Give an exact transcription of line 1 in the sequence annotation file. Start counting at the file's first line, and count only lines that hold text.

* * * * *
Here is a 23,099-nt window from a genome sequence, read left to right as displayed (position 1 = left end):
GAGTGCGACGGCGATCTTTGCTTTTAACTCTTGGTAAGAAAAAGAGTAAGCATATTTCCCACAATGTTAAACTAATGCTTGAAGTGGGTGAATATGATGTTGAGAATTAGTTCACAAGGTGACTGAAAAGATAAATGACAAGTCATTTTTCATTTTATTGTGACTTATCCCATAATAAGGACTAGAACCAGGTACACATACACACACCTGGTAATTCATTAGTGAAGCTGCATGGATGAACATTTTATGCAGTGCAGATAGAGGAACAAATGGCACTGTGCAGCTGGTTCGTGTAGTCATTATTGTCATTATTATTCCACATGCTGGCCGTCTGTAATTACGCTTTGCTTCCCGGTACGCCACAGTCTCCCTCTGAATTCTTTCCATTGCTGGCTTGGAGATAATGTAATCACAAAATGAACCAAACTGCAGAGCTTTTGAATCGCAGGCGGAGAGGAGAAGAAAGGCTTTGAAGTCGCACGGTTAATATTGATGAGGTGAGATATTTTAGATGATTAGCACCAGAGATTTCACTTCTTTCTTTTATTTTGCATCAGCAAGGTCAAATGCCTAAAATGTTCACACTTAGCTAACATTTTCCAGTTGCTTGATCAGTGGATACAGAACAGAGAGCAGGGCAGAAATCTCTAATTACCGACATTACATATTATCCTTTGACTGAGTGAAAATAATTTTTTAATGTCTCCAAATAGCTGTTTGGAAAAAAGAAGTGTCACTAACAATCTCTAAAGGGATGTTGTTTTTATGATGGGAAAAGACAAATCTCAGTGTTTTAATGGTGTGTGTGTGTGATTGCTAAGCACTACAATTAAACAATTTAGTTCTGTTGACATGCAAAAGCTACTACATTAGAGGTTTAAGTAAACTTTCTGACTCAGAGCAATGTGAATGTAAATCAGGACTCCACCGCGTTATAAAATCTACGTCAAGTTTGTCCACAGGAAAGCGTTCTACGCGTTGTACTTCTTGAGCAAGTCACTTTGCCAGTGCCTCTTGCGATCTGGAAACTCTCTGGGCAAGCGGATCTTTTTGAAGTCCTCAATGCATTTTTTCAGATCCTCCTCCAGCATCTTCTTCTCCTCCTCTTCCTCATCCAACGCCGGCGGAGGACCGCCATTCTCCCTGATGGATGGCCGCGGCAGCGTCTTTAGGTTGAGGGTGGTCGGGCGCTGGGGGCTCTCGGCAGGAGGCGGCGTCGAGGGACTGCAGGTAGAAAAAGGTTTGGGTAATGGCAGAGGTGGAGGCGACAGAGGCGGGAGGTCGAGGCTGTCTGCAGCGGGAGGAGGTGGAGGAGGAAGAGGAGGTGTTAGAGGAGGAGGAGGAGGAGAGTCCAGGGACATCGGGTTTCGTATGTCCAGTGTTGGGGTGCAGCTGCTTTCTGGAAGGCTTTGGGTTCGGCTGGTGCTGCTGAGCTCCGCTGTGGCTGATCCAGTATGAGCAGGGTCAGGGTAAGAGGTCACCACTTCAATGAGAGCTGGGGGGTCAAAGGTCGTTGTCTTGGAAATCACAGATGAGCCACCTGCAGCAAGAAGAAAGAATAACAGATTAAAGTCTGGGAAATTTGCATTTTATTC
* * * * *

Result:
Here is a 23,099-nt window from a genome sequence, read left to right as displayed (position 1 = left end):